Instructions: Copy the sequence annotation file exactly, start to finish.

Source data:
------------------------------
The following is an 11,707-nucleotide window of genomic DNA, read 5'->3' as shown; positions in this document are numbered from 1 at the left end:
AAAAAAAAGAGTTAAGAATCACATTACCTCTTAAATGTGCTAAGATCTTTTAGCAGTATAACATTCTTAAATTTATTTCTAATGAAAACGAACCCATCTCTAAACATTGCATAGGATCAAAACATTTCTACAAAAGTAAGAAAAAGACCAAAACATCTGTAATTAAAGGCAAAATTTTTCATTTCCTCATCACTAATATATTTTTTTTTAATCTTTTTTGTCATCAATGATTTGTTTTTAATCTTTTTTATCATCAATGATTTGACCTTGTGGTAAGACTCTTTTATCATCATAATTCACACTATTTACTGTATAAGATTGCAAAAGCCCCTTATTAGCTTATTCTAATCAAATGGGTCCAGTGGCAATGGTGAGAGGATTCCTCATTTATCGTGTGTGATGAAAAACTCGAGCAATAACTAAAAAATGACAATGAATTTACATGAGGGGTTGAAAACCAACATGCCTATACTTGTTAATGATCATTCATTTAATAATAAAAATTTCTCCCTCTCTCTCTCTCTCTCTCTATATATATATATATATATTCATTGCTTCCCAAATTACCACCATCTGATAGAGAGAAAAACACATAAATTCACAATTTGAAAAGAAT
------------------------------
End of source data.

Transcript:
The following is an 11,707-nucleotide window of genomic DNA, read 5'->3' as shown; positions in this document are numbered from 1 at the left end:
AAAAAAAAGAGTTAAGAATCACATTACCTCTTAAATGTGCTAAGATCTTTTAGCAGTATAACATTCTTAAATTTATTTCTAATGAAAACGAACCCATCTCTAAACATTGCATAGGATCAAAACATTTCTACAAAAGTAAGAAAAAGACCAAAACATCTGTAATTAAAGGCAAAATTTTTCATTTCCTCATCACTAATATATTTTTTTTTAATCTTTTTTGTCATCAATGATTTGTTTTTAATCTTTTTTATCATCAATGATTTGACCTTGTGGTAAGACTCTTTTATCATCATAATTCACACTATTTACTGTATAAGATTGCAAAAGCCCCTTATTAGCTTATTCTAATCAAATGGGTCCAGTGGCAATGGTGAGAGGATTCCTCATTTATCGTGTGTGATGAAAAACTCGAGCAATAACTAAAAAATGACAATGAATTTACATGAGGGGTTGAAAACCAACATGCCTATACTTGTTAATGATCATTCATTTAATAATAAAAATTTCTCCCTCTCTCTCTCTCTCTCTCTATATATATATATATATATTCATTGCTTCCCAAATTACCACCATCTGATAGAGAGAAAAACACATAAATTCACAATTTGAAAAGAAT